The prestigious Truman Scholarship recipients for 2014 were announced last week and there are quite a few Muslim students among them. They are among 59 students selected from 655 nominations from nearly 300 institutionsannounced as recipients by former Secretary of State Madeleine Albright. Each one will receive up to $30,000 in scholarship money for their graduate studies, as well as â€œpriority admission and supplemental financial aid at some premier graduate institutions, leadership training, career and graduate school counseling, and special internship opportunities within the federal government, according to the Truman Scholarshipâ€™s website.
A few of them along with their profiles are as follows:
Safiya Subegdjo (Tufts University)
Safiya is a junior studying International Relations and Leadership Studies. She plans to obtain graduate degrees in public health and medicine, aspiring to be a global health diplomat. For four years, Safiya has worked with resettled refugees in the greater Boston area and currently coordinates the Tufts University Refugee Assistance Program. Through the Institute for Global Leadership, Safiya traveled to Jordan with a team of student researchers, assessing the challenges of a temporary health system for Syrian refugees. She also worked on implementing health education initiatives at the Foundation for Mother and Child Health in Jakarta, Indonesia. Safiya is a Tisch Scholar for Citizenship and Public Service and a volunteer at Brigham and Womenâ€™s Hospital.
Sarah Mirza (University of Georgia)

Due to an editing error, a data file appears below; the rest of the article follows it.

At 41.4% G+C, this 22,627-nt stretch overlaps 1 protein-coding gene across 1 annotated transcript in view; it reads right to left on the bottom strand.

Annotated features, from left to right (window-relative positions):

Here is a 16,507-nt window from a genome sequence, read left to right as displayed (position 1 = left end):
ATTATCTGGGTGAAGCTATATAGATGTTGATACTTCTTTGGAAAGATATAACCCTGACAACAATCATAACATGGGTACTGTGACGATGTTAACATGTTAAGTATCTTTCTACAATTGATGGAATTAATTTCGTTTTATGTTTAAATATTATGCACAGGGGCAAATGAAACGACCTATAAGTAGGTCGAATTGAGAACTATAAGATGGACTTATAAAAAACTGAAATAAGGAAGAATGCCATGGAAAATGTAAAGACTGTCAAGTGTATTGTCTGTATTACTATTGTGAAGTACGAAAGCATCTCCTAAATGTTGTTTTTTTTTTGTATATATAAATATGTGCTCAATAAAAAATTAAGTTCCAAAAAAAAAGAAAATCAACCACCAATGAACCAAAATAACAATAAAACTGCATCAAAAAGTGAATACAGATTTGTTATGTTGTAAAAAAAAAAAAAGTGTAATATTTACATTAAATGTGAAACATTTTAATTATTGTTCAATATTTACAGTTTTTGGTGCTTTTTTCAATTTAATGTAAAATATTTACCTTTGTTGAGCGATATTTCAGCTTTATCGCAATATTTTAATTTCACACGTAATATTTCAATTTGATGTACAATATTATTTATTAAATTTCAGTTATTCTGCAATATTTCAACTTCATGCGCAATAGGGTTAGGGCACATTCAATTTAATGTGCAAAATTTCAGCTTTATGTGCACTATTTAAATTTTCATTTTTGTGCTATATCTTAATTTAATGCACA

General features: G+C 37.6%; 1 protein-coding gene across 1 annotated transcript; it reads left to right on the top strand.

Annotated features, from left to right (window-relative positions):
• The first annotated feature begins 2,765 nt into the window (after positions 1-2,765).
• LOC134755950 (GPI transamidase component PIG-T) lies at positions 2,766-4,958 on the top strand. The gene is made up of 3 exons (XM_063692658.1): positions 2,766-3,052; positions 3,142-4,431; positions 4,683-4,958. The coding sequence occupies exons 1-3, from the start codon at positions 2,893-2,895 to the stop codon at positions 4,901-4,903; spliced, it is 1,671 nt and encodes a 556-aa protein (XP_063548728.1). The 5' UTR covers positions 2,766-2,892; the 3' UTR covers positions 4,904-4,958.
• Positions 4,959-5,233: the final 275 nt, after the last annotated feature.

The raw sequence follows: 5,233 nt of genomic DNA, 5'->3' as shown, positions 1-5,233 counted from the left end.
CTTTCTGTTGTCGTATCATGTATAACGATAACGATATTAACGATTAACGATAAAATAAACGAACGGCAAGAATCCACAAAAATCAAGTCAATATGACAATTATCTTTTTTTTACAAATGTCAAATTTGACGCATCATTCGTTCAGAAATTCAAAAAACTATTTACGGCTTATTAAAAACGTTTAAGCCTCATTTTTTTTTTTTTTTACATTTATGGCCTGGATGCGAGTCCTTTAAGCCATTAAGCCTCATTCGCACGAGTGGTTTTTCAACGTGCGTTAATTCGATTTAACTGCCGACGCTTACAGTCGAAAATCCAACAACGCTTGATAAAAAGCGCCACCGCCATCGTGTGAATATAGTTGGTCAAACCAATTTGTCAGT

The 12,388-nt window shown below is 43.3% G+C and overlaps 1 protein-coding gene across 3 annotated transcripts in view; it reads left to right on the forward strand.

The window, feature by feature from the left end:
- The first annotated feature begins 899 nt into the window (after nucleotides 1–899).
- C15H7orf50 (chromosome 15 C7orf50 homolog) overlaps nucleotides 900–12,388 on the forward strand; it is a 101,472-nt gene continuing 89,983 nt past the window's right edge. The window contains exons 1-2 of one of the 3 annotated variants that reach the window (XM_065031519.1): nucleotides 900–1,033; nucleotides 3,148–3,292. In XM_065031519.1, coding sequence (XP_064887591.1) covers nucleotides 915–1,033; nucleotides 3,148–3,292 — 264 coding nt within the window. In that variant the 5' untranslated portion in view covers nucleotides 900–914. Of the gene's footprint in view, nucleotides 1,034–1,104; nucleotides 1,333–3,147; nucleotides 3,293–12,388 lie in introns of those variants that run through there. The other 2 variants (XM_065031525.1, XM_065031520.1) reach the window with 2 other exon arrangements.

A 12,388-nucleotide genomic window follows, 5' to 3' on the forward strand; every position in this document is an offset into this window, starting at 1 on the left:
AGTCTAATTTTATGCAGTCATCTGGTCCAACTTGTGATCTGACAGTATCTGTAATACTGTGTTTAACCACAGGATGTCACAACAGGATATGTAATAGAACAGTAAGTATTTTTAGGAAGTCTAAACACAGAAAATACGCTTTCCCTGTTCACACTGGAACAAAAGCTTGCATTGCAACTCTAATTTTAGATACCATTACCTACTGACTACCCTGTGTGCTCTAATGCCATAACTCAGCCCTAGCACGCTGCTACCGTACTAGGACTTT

Sarah studies Spanish and human geography. She hopes to obtain a Masterâ€™s degree in Geography with a focus on labor and migration and, later, to attend law school and specialize in immigration law. These degrees will help further her work in community organizing, which is currently informed by her experiences as a founding member of the Undocumented Student Alliance at UGA and as an intern at Workers Defense Project in Austin, TX.
Rana Abdelhamid, Middlebury College
Rana is a Posse Scholar pursuing a Bachelorâ€™s degree in International Politics and Economics. She speaks Arabic and Spanish and is passionate about female empowerment. Prior to starting college, she founded New York Cityâ€™s Womenâ€™s Initiative for Self-Empowerment (WISE). This self-defense, entrepreneurship and leadership organization has reached over 150 women through its fellowship and summer programs. As an organizer and human rights activist, she also serves as the Student Activist Coordinator and Co-Chair of the National Youth Action Committee for Amnesty International USA. At Middlebury, she has been elected to the Student Government Association for the past three years, works as a research assistant in the Political Science department and is a fellow for the Center for Social Entrepreneurship.
Yusef Al-Jarani, University of Chicago
Yusef is American by nationality, Libyan by memory, Muslim by religion, Western by culture, and universalistic by principle. He believes that in this era of globalism and economic interdependence, security and prosperity are no longer components of a zero-sum game where one countryâ€™s loss is anotherâ€™s gain. Alleviating youth unemployment in the Middle East and North Africa can advance the economic and security interests of the U.S., our allies, and the region. He hopes to use the knowledge and skills he has gained through the great education this country afforded him to honor Trumanâ€™s legacy and engage with the world. In doing so, he hopes to help a people who so desperately need it and, in turn, give back to the country that supported him, invested in him, and allowed him to do the same for others in need.
Hira Baig, Rice University